MONSTERS: Complete Series
Entertainment One // Unrated // February 25, 2014
Review by John Sinnott | posted March 29, 2014 | E-mail the Author
From producer Richard P. Rubinstein who was behind Tales from the Darkside comes another horror anthology series: Monsters. Filled with fun stories and the occasional clever twist ending Monsters is a fondly remembered show that aired for three seasons starting in 1989. Now the good folks at eOne have collected all 72-episodes and released them in a very nice complete series package. While the collection is lacking any extras, it's still a must-buy for fans of TV horror.
This is a horror show, but there are times when it has its tongue firmly planted in its check, as evidenced by the opening that started the show off each week. Starting high up in the air above the clouds, the camera zooms down to a house in a suburban neighborhood. Moving in through the window a typical family is shown (from the back) watching TV. It turns out they aren't so typical when the mother enters with a cart of food. She's a horned Cyclops. The daughter also has one eye in the center of her forehead, and the father is a large, clawed, beast. On the television their watching, the logo for Monsters appears and the daughter says "shhh, it's starting" which launches viewers into a new installment. It's an amusing gag, and sets the tone for the show: there are some purely horror-driven shows, but some are played for laughs too.
Nearly every show features a monster that has to be defeated, from familiar creatures like vampires and zombies, to more unique beings like a queen bee who takes human form. While the shows are rarely horrific, they are sometimes fairly spooky. A good example of this is the very first episode, The Feverman. Set in Victorian times, a man brings his dying daughter to The Feverman (David McCallum), a healer who is reputed to be able to cure just about any disease. The man's physician tags along, grousing the whole time that the whole thing is a scam, but he soon changes his mind when he witnesses the Feverman fighting the physical embodiment of the illness that he's extracted from the girl. The whole episode feels slightly like something H.P. Lovecraft would have penned, and the creators did a great job creating the eerie atmosphere of the show. Everything from the dingy basement where the Feverman does his work to the decrepit shape of the man himself served to create a feeling of foreboding and dread.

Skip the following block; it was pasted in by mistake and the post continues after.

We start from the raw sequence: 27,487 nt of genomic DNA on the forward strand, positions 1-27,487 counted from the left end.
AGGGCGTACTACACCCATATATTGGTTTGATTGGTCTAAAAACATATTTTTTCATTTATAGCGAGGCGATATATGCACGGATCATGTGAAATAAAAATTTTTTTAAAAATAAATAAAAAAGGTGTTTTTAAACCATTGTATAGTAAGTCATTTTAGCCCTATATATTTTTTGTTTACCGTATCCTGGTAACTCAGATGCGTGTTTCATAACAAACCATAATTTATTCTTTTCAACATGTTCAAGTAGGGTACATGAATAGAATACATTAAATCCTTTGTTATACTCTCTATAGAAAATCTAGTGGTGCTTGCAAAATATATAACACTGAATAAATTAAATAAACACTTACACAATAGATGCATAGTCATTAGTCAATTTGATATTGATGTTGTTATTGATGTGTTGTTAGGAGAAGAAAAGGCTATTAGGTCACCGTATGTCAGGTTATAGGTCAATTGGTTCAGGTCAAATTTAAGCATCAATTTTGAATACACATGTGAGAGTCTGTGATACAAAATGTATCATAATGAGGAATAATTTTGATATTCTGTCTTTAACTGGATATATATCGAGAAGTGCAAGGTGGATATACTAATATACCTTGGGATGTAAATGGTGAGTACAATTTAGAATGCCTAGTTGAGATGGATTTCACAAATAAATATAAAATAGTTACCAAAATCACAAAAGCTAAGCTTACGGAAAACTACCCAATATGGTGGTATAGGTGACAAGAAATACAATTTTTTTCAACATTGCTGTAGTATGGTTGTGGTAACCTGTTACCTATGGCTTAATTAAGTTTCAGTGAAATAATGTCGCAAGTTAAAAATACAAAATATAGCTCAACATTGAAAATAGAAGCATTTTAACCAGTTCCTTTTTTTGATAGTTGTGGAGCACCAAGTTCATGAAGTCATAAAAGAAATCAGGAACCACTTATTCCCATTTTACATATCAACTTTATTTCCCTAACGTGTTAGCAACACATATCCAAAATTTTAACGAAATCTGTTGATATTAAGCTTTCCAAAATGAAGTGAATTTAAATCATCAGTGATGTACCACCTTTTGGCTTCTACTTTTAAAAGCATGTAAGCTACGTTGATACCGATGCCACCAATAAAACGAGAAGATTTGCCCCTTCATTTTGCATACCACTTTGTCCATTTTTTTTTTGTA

The show also wisely stayed away from large spectacles. This isn't a big budget Hollywood movie but they did spend a good chunk of their budget on monster effects. The creatures of usually seen in quick glimpses until the very end but they often look pretty impressive for a syndicated TV show. Not spotlighting the monster also servers to make the show a bit more atmospheric.
As I mentioned earlier, not all of the shows are aiming to send a chill up your spine. Some are played for laughs, and they're very effective and some of the best installments. One memorable less-than-serious episode is My Zombie Lover, where a geeky young girl named Dottie (Tempestt Bledsoe) returns home from college on the one night every year where the dead raise and attack the living. It's a pretty big deal in the town: her father is going to shoot zombies with his buddies, her mother is going to serve refreshments to the hunters, and her younger brother is going to protest for zombie rights. Dottie stays at home studying but when a guy from her high school, who just happens to be dead, confesses his love for her, well... how can a girl resist a handsome (dead) guy?
Several of the shows conclude with twist endings, most of which can be anticipated without too much problem. The lack of surprise doesn't diminish the appeal of the shows however, they're still a good deal of fun even if you can predict what is going to happen. There are also some real gems included through the series that more than make up for the occasional so-so episodes. If you enjoyed Tales from the Darkside and Friday the 13th: The Series this show will be right up your alley. It's sometimes spooky and sometimes goofy but just about always fun.
All 72 episodes, the complete series, arrive on 9 DVDs in three single-width cases. The cases are housed in a nice thin-board slipcase. One nice touch that eOne added is that design of the art on the discs themselves: they look like giant eyeballs.
The Dolby Digital audio is solid if unspectacular. Since the show was created in the late 80's there wasn't a lot of thought put into the sound at the time, but the discs sound clean and clear.
The remastered full frame image looks fine, but it's not outstanding. The image is a little soft in places and there is some grain, but overall it looks really nice. Certainly as good as it looked when it first. Aliasing and other compression artifacts were not a problem.
Alas, there are none.
Fans of horror anthology series should definitely check out this fun and enjoyable show. Highly Recommended.